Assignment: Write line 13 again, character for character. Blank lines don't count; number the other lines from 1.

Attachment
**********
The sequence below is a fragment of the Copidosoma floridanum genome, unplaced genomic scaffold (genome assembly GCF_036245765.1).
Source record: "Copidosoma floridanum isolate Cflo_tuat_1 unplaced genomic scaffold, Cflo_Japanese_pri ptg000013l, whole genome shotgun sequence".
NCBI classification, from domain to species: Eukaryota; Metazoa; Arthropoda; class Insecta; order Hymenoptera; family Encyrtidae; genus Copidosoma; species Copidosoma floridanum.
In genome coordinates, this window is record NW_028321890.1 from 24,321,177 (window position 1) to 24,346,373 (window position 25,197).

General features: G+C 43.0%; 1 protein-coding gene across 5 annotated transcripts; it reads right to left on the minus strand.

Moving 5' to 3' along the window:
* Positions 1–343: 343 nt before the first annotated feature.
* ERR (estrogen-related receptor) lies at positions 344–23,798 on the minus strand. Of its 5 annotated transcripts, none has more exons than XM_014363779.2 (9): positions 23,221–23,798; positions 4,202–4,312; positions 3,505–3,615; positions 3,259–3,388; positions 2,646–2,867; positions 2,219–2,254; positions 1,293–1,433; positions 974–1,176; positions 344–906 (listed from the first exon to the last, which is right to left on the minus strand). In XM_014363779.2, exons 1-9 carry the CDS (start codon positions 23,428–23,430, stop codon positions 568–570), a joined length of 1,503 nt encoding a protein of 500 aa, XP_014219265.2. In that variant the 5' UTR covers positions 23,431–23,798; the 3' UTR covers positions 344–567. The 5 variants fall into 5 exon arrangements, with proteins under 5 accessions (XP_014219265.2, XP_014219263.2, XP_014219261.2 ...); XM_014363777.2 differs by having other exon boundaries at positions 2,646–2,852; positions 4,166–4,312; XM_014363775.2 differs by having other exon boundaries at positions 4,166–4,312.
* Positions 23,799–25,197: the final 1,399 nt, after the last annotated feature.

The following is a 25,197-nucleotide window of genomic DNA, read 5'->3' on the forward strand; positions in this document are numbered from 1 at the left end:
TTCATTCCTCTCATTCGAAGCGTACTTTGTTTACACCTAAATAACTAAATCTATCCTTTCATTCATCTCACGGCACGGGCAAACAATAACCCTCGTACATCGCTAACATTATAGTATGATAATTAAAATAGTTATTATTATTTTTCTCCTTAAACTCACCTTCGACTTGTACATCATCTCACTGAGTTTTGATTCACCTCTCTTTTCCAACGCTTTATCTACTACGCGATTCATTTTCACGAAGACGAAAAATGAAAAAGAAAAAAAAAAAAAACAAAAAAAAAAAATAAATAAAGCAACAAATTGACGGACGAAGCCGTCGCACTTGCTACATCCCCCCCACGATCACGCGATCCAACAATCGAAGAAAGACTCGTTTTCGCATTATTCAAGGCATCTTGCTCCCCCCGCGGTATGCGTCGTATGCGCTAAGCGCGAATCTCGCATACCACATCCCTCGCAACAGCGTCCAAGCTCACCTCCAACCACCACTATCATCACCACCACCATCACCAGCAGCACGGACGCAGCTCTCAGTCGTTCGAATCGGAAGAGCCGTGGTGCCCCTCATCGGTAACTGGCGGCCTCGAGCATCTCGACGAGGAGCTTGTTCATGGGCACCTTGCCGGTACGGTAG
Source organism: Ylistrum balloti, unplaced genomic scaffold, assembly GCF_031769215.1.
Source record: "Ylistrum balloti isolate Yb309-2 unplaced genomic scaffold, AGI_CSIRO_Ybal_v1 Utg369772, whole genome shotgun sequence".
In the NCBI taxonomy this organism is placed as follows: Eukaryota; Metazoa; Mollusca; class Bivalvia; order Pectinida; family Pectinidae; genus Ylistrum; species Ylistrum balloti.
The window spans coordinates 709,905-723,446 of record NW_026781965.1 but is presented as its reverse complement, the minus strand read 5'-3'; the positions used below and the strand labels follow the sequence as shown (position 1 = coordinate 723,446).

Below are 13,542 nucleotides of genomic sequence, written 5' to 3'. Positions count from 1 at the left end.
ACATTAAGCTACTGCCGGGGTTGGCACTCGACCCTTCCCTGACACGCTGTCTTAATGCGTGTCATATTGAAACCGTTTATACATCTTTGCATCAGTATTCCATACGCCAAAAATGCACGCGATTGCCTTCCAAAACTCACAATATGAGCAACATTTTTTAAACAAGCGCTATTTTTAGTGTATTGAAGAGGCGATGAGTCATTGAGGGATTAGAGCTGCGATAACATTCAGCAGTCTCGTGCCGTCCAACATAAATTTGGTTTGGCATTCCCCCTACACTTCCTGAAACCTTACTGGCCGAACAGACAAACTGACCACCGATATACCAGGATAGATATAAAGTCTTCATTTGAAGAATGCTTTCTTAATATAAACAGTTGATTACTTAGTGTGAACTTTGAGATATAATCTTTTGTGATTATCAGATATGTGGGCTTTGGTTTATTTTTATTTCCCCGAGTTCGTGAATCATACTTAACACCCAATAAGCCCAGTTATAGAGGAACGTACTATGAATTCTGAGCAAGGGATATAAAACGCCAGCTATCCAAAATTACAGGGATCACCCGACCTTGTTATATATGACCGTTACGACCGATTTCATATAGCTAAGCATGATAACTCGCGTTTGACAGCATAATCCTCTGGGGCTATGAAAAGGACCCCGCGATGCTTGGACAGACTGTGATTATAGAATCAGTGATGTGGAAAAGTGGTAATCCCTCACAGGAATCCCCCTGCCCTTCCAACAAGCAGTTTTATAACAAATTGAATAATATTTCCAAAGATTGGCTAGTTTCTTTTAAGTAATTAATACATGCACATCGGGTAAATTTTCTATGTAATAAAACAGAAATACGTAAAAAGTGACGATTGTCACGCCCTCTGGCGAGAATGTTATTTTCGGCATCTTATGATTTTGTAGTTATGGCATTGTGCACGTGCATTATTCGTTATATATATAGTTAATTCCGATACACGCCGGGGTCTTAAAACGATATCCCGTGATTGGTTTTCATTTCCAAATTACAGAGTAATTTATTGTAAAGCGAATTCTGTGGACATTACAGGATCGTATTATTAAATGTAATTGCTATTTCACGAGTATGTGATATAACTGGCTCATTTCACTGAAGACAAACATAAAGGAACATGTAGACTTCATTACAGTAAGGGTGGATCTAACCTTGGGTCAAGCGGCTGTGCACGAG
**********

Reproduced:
Source record: "Ylistrum balloti isolate Yb309-2 unplaced genomic scaffold, AGI_CSIRO_Ybal_v1 Utg369772, whole genome shotgun sequence".